If you've ever had dreams of riding an elevator all the way to space, things are looking up - literally. Japanese construction giant Obayashi has just announced plans to build a 96,000 kilometre space elevator, with this huge project said to be up and running by 2050. When completed, space elevator transportation could signal the end of Earth-based rockets and revolutionise space travel.
While this project is definitely ambitious, the space elevator has years of research behind it. Universities all over Japan have been working on the elevator, which will use robotic cars powered by magnetic linear motors to carry both people and cargo to a newly built space station. While a trip to the space station will take a total of seven days, the cost when finished will be just $200 per kilogram as opposed to the current cost of $22,000 per kilogram using rockets.
Obayashi first announced plans to build the elevator in February 2012, with universities in Japan holding competitions since then as a way to share research and learn from each other. One team at Kanagawa University has been working on robotic cars or climbers, studying tension on the cable and how it will vary depending on height and gravity. According to Professor Tadashi Egami, "We're studying what mechanisms are needed in order to ascend at differing altitudes and the best brake system."
In order for the space elevator to become a reality, a material strong and light enough to build the incredibly long cable is needed. Recent developments in carbon nanotechnology have helped fuel optimism in the project, as the tiny cylindrical nanotubes first developed in the 1990s become both more efficient and cheaper to produce.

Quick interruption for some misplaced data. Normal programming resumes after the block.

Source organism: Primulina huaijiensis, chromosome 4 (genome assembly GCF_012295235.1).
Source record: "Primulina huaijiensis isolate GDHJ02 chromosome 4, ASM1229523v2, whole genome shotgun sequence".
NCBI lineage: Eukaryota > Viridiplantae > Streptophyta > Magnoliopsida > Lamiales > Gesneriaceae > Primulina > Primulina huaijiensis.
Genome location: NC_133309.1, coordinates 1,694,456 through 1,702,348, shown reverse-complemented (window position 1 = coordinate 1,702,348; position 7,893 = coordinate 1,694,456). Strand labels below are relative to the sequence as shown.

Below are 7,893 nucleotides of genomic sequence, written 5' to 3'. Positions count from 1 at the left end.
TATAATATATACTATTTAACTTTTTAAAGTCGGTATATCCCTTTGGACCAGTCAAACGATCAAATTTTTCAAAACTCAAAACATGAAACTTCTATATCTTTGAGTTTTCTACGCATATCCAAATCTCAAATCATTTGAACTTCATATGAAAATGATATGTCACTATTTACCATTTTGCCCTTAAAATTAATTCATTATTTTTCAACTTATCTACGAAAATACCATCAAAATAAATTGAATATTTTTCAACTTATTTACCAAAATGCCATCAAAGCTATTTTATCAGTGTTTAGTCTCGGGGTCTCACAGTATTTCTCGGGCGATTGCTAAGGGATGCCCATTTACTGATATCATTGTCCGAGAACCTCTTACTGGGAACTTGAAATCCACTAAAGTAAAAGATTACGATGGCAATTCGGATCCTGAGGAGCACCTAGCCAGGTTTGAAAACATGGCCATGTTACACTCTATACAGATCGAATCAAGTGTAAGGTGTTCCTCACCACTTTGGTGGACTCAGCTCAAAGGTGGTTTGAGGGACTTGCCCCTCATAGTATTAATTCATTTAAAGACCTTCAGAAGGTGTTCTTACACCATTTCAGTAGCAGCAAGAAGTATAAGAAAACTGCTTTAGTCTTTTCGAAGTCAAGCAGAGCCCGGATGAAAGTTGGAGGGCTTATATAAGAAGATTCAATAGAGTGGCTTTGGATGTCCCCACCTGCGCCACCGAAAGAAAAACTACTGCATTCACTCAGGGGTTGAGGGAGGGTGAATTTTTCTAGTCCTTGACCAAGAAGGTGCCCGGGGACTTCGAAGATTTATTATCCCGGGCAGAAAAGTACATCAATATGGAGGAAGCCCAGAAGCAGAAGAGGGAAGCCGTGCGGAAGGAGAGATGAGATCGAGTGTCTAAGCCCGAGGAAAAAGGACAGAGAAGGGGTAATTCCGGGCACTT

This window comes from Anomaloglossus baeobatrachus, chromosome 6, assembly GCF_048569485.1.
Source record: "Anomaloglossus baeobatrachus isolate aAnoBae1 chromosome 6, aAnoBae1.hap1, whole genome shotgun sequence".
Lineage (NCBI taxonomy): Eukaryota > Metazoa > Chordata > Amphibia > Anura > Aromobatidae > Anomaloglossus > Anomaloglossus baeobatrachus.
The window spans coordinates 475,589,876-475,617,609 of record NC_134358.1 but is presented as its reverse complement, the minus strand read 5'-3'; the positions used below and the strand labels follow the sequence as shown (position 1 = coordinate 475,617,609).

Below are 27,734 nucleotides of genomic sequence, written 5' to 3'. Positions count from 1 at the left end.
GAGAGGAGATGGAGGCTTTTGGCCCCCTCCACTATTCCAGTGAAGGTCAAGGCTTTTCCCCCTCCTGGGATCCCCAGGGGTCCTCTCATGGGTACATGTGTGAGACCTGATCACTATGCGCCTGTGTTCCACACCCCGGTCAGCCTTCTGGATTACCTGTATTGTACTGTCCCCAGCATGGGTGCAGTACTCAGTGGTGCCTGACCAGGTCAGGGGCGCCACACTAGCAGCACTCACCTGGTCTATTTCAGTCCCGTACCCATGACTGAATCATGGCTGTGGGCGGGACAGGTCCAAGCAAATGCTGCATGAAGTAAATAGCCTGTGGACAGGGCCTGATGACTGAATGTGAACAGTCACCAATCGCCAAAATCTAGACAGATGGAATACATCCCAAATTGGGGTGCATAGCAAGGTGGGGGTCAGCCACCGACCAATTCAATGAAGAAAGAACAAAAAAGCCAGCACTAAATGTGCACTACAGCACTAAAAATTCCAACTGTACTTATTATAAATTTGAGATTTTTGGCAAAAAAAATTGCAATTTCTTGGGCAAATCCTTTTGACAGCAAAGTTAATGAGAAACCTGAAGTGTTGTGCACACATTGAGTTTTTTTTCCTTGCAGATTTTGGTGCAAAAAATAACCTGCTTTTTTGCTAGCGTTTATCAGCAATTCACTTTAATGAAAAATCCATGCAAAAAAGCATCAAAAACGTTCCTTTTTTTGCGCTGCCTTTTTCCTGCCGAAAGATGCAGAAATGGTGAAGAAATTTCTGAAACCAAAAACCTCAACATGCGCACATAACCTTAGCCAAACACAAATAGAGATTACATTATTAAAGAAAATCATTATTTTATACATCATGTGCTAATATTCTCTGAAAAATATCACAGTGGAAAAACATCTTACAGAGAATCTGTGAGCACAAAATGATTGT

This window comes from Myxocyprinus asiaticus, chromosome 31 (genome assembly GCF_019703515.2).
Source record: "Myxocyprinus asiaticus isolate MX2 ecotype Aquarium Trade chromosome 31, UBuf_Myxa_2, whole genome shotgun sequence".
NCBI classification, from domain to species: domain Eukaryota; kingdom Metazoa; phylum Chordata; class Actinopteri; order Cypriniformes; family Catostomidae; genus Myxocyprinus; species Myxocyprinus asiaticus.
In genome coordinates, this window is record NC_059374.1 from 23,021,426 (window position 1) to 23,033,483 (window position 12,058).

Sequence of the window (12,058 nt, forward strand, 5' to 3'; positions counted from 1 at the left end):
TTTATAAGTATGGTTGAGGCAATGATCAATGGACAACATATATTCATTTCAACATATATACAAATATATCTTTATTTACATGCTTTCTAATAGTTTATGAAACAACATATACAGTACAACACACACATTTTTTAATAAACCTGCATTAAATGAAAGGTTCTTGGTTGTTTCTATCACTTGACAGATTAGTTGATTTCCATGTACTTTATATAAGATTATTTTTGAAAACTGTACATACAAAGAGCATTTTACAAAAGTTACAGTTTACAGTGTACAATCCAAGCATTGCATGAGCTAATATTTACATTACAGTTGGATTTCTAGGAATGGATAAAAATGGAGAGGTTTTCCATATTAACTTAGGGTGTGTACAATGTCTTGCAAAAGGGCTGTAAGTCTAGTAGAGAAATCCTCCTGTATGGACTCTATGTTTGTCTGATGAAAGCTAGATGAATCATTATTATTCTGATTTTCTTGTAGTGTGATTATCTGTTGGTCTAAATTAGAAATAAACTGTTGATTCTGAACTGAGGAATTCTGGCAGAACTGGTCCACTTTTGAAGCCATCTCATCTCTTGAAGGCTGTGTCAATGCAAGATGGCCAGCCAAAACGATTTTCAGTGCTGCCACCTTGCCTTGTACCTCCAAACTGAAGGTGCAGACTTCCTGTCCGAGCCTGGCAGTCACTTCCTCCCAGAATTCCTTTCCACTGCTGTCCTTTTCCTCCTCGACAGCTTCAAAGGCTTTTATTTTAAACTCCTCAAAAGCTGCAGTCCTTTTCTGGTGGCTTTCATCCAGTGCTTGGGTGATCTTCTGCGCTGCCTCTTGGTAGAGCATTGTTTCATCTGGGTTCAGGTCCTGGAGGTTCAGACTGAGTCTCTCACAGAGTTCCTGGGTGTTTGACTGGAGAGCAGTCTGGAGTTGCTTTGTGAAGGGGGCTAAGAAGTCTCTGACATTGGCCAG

According to Mr Yoji Ishikawa, a research and development manager at Obayashi in a statement to the ABC, "The tensile strength is almost a hundred times stronger than steel cable so it's possible... Right now we can't make the cable long enough. We can only make 3-centimetre-long nanotubes but we need much more... we think by 2030 we'll be able to do it." While 96,000 kilometres is a long way to go, Obayashi is not the only entity taking the space elevator dream seriously.
NASA researchers released a lengthy report citing the potential of carbon nanotubes in space elevators over a decade ago, with the agency also sponsoring the Space Elevator Games as a way to fuel research and develop precursors for the transportation system. Also in the USA, the International Space Elevator Consortium (ISEC) held its annual meeting just last month in Seattle, with a theme focused on space elevator architectures and road maps.
While Obayashi are definitely taking the lead pod in the space elevator adventure, a major international study in 2012 concluded that while feasible, the space elevator is more likely to be achieved with international co-operation. Mr Ishikawa from Obayashi agreed, saying "I don't think one company can make it, we'll need an international organisation to make this big project."